I love it when I write something, post it, and then find out five minutes later that the information is out of date.
The most recent ARG tracking poll numbers out of New Hampshire now have Howard Dean down to third place with 18% behind John Kerry at 31% and Wesley Clark at 20%. John Edwards has ticked up a bit to 11%, but he's still holding rather steady at fourth.
There is good news here for Kerry and Clark. Kerry was able to parlay his Iowa momentum into results in New Hampshire. And Clark was able to weather the storm of Edwards' surprising strength coming out of Iowa. Prior to Iowa, the imperative for Kerry had been not to lose second place to Clark, and for Clark, the goal was to overtake Kerry for second.
The game has clearly changed.
Something that was said during tonight's debate really stuck with me on this point. While a number of people (I'm looking at you William Safire) had been hypothesizing an independent run for Dean if he lost the primaries, Dean put that to rest tonight. "Whoever wins up here," Dean pledged, "I will vigorously support."
Beyond the reassurance that Dean won't run as an independent should he lose the nomination is the admission by Dean that he may not win. The unacknowledged potency of the Dean campaign over the past few months has been Dean's aura of inevitability. The GOP was openly planning on running against Dean. The GOP magazines plastered Dean across their covers. An informal 'stop Dean' movement had begun within the Democratic Party. Howard Dean was, for all intents and purposes, the presumptive nominee.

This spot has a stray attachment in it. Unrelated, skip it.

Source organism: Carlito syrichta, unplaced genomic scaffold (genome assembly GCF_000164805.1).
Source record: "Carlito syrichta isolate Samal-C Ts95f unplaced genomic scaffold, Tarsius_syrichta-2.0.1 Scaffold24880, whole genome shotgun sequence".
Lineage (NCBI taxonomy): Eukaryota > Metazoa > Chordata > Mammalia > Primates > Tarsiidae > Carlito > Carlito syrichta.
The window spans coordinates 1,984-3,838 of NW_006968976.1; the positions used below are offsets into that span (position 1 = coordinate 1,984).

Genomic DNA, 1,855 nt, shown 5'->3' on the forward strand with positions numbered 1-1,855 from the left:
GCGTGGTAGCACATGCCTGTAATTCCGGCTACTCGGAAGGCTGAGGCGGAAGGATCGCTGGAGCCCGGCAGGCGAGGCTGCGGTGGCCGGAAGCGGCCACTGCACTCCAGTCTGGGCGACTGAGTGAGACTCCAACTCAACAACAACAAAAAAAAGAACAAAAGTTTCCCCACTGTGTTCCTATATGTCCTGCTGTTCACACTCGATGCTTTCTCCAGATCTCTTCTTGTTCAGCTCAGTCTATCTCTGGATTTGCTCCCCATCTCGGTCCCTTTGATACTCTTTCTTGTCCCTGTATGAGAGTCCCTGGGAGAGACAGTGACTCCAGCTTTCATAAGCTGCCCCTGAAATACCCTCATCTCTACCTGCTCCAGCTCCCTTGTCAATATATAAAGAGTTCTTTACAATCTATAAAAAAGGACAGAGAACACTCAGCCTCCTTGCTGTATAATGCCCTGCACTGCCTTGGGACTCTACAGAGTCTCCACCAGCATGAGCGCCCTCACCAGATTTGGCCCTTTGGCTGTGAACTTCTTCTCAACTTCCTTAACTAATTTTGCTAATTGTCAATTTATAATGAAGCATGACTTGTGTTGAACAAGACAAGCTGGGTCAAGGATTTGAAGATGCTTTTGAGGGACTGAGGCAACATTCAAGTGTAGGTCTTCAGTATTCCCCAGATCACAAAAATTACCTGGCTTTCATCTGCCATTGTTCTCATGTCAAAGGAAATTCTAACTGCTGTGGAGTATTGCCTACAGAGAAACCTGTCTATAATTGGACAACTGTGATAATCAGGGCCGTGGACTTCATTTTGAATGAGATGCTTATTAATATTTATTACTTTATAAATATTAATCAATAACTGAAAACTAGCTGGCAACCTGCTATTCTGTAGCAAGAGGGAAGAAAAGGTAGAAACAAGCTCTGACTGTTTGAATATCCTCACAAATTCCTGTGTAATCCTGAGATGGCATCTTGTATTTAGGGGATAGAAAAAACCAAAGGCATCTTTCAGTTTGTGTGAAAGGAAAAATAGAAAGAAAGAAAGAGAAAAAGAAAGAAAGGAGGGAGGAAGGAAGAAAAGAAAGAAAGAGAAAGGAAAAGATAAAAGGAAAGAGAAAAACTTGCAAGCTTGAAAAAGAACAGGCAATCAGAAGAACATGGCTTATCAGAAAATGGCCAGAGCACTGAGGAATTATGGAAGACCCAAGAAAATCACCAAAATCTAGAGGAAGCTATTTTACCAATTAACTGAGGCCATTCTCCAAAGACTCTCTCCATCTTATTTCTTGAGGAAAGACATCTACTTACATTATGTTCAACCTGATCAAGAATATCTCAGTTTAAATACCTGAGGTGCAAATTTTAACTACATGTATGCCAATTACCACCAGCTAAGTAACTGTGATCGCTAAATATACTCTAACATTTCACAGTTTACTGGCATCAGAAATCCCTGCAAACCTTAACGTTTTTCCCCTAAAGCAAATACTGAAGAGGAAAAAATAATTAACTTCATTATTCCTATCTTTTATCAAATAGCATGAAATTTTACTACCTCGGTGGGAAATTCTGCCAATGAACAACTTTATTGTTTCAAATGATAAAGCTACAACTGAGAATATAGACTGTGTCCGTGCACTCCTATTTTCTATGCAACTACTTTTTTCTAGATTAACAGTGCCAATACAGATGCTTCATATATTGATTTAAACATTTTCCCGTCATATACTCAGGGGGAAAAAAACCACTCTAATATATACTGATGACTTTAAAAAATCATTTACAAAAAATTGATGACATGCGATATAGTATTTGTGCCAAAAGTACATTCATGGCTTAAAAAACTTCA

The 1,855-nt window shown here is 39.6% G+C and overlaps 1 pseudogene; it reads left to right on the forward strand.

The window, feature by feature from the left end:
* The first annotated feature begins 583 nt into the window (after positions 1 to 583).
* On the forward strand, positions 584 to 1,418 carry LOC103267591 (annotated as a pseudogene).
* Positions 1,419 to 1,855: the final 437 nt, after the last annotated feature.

As I wrote before, the game has clearly changed.
posted by Scott |
New Hampshire Polling - Where They Stand
I've hesitated to post anything on the New Hampshire primary polling since the Iowa polling was so awful, but now that we're only a few days out from the vote.
Well, unsurprisingly, John Kerry's uniformly in the lead. The only two tracking polls in which Howard Dean still held onto the lead ended on January 20. Even then, his lead was 2% over Kerry. So let's look at the individual polls...
The interesting thing about Kerry's rise in New Hampshire is that it started before the Iowa win. Of course, Kerry's rise kicked into high gear with Iowa, but he was on his way up even before that. The biggest move--over the same amount of time--was actually Howard Dean's fall. At the beginning of the month, Dean had almost 40% support in the state. In the last tracking poll before the Iowa caucuses, his support had fallen to 26%.
The other Iowa movers, Wesley Clark and John Edwards, are actually much more stable in the tracking polls than the punditry has admitted. Edwards gradually built up to 8% from a long-standing 3% as of the January 14-16 polling. Post-Iowa, he's only gained 1% to 9%. Not the dramatic surge some have talked about. Clark is now at 19%--5% off from his New Hampshire high of 24%. And Clark was bound to lose some support post-Iowa as he would no longer be the only show in town.
Sometimes, the headers of Zogby's press releases crack me up. This is one of those times. "Kerry Opens Up Lead In New Hampshire; Clark Slips..." Okay. Now let's look at the reality of the numbers. It's true that Kerry's in the lead and that Clark's support has dropped. But some perspective would be nice.